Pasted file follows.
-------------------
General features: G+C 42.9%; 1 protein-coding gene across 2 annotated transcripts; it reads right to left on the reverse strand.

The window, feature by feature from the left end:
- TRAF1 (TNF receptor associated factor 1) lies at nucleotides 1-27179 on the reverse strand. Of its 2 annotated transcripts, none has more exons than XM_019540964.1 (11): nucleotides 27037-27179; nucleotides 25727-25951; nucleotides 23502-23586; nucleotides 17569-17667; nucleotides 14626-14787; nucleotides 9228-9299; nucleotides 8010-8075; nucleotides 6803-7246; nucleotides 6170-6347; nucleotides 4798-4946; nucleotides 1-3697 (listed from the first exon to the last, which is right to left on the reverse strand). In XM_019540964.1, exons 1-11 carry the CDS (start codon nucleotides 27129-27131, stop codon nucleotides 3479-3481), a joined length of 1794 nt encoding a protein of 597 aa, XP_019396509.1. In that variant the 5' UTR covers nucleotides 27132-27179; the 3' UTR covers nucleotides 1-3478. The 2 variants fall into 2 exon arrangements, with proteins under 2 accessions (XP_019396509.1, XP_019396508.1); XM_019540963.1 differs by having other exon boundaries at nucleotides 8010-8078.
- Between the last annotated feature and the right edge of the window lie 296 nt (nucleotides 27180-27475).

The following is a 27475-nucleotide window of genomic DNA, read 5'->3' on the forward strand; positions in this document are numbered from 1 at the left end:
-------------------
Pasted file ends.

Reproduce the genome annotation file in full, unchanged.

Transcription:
General features: G+C 42.9%; 1 protein-coding gene across 2 annotated transcripts; it reads right to left on the reverse strand.

The window, feature by feature from the left end:
- TRAF1 (TNF receptor associated factor 1) lies at nucleotides 1-27179 on the reverse strand. Of its 2 annotated transcripts, none has more exons than XM_019540964.1 (11): nucleotides 27037-27179; nucleotides 25727-25951; nucleotides 23502-23586; nucleotides 17569-17667; nucleotides 14626-14787; nucleotides 9228-9299; nucleotides 8010-8075; nucleotides 6803-7246; nucleotides 6170-6347; nucleotides 4798-4946; nucleotides 1-3697 (listed from the first exon to the last, which is right to left on the reverse strand). In XM_019540964.1, exons 1-11 carry the CDS (start codon nucleotides 27129-27131, stop codon nucleotides 3479-3481), a joined length of 1794 nt encoding a protein of 597 aa, XP_019396509.1. In that variant the 5' UTR covers nucleotides 27132-27179; the 3' UTR covers nucleotides 1-3478. The 2 variants fall into 2 exon arrangements, with proteins under 2 accessions (XP_019396509.1, XP_019396508.1); XM_019540963.1 differs by having other exon boundaries at nucleotides 8010-8078.
- Between the last annotated feature and the right edge of the window lie 296 nt (nucleotides 27180-27475).

The following is a 27475-nucleotide window of genomic DNA, read 5'->3' on the forward strand; positions in this document are numbered from 1 at the left end: